Vietnam should learn the ‘private tutoring’ lessons from other countries, no matter whether these lessons are successful or not. It can also learn a lot from different education initiatives that have been introduced in other countries. More importantly, it should open the discussion on the related issues to the wider public, taking both parents’, teachers’, students’, and experts’ opinions. At the same time, more research on private tutoring and related issues in the local settings should be rigorously promoted.

Undeniably, it would take more time and resources to tackle the root causes of private tutoring than simply prohibiting it. I agree with many people saying that private tutoring seems like a chronic ‘disease’. But it’s by no means incurable. It also true that the effects of private tutoring are so serious that it badly needs fixing. But experience shows us that too often, quick medication proves ineffective in the long run and poses unintended effects. In fact, portrayed by the media as being “incompatible”, only “working on paper” or “going into an impasse”, the ban can hardly achieve its goal as a ‘silver bullet’ solution to private tutoring. Undoubtedly, choosing not to ignore private tutoring is a ‘must’. But inappropriate handling of it would run the risk of going against the very direction of the Vietnamese government’s ‘socialization of education,’ which emphasizes the need for “all segments of society” to contribute to the provision of education.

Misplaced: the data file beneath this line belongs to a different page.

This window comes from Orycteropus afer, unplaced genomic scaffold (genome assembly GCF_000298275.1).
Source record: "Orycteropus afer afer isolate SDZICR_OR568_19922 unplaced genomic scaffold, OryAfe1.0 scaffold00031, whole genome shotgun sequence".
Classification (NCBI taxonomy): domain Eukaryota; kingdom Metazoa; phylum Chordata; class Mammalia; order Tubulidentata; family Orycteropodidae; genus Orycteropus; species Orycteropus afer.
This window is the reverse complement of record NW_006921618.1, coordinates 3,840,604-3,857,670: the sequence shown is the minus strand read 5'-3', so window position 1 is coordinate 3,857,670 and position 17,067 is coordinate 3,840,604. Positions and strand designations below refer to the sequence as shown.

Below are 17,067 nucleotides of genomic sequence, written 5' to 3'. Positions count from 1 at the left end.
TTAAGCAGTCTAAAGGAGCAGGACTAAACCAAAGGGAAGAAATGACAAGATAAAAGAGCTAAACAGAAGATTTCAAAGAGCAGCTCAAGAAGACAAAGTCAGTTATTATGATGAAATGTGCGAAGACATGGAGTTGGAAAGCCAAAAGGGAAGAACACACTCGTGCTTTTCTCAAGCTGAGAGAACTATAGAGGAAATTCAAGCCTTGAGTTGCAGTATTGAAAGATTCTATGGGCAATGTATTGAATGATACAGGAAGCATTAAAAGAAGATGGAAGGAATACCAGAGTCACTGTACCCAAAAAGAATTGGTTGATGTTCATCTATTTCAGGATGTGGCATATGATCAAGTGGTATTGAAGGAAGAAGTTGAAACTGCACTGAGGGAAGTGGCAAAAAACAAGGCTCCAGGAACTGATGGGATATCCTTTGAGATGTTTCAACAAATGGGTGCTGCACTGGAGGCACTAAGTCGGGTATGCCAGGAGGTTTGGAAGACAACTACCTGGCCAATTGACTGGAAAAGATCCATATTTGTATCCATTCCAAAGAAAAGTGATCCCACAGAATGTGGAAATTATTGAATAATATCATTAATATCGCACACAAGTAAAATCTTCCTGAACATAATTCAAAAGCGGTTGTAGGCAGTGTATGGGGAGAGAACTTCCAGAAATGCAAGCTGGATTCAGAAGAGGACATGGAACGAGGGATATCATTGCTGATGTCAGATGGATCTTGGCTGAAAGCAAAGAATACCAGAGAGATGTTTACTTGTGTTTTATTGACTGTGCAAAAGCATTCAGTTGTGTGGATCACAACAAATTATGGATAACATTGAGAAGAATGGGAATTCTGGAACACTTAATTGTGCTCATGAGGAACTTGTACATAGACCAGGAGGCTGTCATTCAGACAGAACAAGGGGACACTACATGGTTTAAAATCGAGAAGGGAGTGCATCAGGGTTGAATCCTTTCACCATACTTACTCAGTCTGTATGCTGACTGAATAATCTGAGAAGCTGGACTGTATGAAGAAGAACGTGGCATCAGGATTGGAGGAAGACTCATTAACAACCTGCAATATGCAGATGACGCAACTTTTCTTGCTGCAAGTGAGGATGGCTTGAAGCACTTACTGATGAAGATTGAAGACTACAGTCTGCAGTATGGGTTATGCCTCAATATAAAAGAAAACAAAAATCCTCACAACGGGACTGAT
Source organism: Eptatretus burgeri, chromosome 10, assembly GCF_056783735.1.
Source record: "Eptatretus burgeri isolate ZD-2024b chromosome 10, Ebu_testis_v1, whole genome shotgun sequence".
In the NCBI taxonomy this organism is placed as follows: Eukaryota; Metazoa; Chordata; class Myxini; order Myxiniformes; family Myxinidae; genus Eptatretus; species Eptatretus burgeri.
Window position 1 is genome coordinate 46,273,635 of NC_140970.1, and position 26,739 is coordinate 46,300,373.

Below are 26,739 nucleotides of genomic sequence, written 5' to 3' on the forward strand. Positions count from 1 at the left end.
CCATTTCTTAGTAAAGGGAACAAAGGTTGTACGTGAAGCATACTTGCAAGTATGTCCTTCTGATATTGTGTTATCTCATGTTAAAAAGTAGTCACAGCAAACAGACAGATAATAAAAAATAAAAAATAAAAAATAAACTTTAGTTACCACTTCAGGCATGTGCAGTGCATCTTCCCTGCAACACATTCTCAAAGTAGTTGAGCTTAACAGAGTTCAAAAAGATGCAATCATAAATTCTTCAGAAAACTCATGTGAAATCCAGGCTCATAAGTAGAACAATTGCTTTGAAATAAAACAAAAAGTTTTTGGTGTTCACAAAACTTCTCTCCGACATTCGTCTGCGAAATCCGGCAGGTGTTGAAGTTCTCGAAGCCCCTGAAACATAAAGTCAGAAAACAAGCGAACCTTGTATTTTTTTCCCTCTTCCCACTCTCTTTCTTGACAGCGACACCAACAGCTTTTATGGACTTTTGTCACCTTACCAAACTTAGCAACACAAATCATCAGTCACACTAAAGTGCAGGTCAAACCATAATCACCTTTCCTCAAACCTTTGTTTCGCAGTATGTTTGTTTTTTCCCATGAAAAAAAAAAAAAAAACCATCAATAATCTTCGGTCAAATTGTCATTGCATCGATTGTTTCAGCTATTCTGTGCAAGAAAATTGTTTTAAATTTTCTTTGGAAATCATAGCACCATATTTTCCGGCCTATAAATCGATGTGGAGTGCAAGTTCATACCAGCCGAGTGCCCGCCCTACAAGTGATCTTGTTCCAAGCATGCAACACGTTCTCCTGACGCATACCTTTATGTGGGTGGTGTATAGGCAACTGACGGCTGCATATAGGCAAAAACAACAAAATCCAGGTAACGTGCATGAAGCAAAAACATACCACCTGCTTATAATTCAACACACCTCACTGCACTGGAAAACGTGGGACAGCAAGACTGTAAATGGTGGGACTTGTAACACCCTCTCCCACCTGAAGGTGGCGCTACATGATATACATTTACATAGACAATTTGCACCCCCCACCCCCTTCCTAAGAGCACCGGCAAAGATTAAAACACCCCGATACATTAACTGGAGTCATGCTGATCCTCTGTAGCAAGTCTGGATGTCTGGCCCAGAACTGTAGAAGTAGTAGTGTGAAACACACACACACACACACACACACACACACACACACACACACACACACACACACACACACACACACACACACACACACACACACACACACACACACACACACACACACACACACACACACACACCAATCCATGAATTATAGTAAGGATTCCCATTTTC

I share the view with the authors of the book ‘Shadow education in Asia’ who state that careful analysis and a great deal consultation need to be sought before implementing any policy. This can include thorough assessment of the current context to understand the supply and demand mechanisms of private tutoring in Vietnam.

Overall, instead of ‘upgrading’ the unworkable ban with new regulations and circulars, it’s high time for Vietnam to revamp the national examinations, which is private tutoring’s number one partner. In addition to reducing the study load at all levels, Vietnam should urgently reform teachers’ salary. Most importantly, it must improve the selection and training of teachers. It is teacher quality in mainstream schools that would gradually change parents’ deep-rooted stereotypes about education quality in public schools and misinformation about private tutoring’s miraculous effects on their children’s achievements.

Personal Reflection on CIES Conference in Toronto 2014

Toronto